Briefly, these objects are accomplished in accordance with theinvention by a sintered essentially glass-free ceramic body containing at least about 99.5 and preferably 99.9% or more by weight aluminum oxide, essentially all of which is in the form of randomly oriented crystals having a crystal size not exceeding 5 microns, and having a density of at least about 3.97 g./cc. Such ceramic bodies have a compressive strength upwards of 500,000 p.s.i., a modulus of rupture upwards of 75,000 p.s.i. and a Rockwell hardness (R45N) in excess of about 90. In addition, they are marked by their excellent dielectric strength, thermal-shock resistance and other useful physical, chemical and electrical characteristics. Further, in accordance with the invention, such bodies are manufactured by the steps of (1) first forming a raw ceramic batch containing at least 99.5% (by weight) aluminum oxide and preferably also a small but effective amount of additive oxide to serve as a crystal growth inhibitor, essentially all of the aluminum oxide in the batch having a sub-micron grain size, preferably .5 micron and finer; (2) pressing the raw batch to form a green compact of the shape desired and with a density of at least 2.2 grams per cc.; and (3) firing the green compact to cause sintering, preferably at 1400 to 1550 C. and preferably in a vacuum or in hydrogen though air firing may be used if desired. For optimum results both in the attainment of fine particle size in the raw batch and in the attainment of high density in the green compact, the raw batch should be dry milled in the presence of a grinding aid as will be hereinafter described in detail. Ceramics can be manufactured in accordance with the preferred embodiment of the invention having a density of about 3.99 (this being theoretical density and hence meaning-mo voids), a compressive strength of over 600,000 p.s.i., a modulus of rupture of over 100,000 p.s.i., and a Rockwell hardness (R45N) in excess of 91, together with superb thermal shock resistant, dielectric strength and other useful properties. Such preferred bodies are marked by an alumina crystal size on the order of 2 to 3 microns, substantially all the crystals being less than 4 microns. We have found that it is the combination of the extremely small crystal size of the randomly oriented ing oxides, alone or in combination,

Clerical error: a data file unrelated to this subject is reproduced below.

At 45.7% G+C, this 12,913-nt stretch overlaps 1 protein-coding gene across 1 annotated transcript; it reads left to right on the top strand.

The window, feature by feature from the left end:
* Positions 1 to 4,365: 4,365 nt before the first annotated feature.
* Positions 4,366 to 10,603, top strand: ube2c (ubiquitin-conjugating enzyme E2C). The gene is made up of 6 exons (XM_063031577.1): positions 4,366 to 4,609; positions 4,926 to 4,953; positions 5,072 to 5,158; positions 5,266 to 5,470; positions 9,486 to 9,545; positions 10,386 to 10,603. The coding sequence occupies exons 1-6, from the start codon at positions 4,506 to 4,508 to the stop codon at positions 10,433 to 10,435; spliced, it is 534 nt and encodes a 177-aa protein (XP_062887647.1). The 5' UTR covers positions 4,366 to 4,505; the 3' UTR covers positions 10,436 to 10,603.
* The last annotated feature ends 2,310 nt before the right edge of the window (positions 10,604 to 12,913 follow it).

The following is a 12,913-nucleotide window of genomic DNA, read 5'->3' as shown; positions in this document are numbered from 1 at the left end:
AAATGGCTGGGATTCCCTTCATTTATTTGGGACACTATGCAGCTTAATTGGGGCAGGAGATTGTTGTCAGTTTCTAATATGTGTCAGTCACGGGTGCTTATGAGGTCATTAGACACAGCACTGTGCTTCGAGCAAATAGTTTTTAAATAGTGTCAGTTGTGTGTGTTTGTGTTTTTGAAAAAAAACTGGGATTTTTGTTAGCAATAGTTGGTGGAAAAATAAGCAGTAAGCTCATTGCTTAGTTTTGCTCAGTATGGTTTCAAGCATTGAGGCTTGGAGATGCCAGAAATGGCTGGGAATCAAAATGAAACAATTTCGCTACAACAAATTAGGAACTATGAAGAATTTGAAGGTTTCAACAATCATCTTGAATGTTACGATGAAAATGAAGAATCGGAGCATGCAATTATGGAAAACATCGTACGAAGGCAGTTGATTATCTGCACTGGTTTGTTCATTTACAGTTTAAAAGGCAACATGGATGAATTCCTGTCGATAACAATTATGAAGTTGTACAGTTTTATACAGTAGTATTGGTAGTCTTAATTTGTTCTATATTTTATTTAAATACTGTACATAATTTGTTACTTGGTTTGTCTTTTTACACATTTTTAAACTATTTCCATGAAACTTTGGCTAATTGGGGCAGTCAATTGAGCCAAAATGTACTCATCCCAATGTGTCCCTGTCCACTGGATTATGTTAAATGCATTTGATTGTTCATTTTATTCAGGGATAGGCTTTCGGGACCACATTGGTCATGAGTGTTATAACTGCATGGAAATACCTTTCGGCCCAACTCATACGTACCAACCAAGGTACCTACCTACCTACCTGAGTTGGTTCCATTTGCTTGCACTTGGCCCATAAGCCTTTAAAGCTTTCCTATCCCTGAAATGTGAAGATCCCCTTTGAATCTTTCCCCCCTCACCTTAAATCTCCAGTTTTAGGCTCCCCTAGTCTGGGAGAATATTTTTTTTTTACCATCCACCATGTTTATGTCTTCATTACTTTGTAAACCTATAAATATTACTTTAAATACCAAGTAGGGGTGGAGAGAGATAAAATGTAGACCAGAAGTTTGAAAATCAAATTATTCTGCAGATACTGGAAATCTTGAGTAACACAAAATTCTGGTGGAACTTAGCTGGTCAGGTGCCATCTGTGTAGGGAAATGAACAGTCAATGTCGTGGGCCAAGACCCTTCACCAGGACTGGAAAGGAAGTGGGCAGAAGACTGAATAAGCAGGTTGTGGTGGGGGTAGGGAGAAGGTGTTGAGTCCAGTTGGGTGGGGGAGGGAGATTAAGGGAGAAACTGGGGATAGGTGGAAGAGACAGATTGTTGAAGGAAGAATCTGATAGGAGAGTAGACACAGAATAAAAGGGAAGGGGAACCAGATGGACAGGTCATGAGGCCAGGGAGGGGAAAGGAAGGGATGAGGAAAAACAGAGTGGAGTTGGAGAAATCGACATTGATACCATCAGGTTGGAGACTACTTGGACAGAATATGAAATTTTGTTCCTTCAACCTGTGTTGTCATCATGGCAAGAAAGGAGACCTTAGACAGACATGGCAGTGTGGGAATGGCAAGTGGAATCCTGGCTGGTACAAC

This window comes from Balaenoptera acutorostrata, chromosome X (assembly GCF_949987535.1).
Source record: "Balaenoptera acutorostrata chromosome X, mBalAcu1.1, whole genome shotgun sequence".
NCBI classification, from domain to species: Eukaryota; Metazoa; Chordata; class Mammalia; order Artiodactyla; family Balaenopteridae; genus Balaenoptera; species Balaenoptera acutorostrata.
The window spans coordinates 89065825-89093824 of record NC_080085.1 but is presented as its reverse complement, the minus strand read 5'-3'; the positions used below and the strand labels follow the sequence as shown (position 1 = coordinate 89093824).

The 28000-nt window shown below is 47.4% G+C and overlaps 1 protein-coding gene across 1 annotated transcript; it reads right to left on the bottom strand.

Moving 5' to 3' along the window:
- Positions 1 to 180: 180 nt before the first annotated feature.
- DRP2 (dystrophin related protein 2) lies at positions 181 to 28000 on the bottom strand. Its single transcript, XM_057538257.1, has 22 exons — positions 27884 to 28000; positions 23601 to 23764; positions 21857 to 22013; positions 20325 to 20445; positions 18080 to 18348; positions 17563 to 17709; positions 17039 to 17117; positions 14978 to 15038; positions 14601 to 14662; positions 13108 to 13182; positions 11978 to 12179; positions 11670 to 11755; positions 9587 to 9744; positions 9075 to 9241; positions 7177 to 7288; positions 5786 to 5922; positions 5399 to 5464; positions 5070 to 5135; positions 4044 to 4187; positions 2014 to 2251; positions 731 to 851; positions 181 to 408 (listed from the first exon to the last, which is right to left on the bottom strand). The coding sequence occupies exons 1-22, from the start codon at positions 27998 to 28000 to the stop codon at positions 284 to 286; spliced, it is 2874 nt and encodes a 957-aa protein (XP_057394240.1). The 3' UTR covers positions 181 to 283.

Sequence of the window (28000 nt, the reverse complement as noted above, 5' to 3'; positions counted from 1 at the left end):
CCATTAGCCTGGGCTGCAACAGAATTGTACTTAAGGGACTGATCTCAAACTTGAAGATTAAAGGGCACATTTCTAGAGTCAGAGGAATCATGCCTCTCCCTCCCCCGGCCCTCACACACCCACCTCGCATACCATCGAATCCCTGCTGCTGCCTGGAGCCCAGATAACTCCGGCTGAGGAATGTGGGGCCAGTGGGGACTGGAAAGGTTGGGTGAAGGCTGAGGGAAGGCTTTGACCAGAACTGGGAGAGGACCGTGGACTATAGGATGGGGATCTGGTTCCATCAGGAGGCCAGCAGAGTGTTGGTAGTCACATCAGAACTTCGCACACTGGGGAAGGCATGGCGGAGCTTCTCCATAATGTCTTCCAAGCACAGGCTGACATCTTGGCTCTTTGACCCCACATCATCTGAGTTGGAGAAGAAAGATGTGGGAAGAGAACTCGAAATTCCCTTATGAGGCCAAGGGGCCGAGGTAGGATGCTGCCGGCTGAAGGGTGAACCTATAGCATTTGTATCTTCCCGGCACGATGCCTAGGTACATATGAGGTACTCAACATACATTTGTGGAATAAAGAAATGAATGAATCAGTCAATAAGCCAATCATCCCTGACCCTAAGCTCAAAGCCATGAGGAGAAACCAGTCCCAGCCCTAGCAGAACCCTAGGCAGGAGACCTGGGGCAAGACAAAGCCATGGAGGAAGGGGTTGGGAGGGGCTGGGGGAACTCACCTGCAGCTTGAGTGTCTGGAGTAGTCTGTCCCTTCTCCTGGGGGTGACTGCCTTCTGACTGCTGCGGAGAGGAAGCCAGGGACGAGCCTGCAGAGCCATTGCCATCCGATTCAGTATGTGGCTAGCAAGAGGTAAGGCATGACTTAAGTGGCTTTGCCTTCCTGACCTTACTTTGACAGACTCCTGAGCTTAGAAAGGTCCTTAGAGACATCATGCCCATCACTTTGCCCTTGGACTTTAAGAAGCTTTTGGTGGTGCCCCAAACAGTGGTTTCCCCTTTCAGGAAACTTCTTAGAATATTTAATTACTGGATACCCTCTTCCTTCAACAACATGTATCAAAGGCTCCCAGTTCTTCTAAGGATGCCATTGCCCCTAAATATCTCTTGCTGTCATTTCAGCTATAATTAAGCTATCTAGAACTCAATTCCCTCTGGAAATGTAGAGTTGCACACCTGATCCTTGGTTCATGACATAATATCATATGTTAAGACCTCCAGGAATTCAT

aluminum oxide crystals in the fired body, the absence of a'g'lassy phase and the extremely high density which gives rise to the outstanding superior properties. Surprisingly, we have also found that the sintering of such body to the high density can be accomplished at temperatures on the order of 1400-1550 C. as compared with the much higher firing temperatures, on the order of 1700 C. and higher, normally associated with the attainment of satisfactory properties in a sintcred high alumina body. Further, it is not necessary to apply pressure to the bodies during firing in order to accomplish the high density. As a result, ceramic bodies outstandingly superior to those heretofore available can be manufactured at reduced processing costs by reason of the lower firing temperature and simplified firing technique required.

Other objects, advantages and important features will appear more clearly from the following detailed description of preferred embodiments thereof.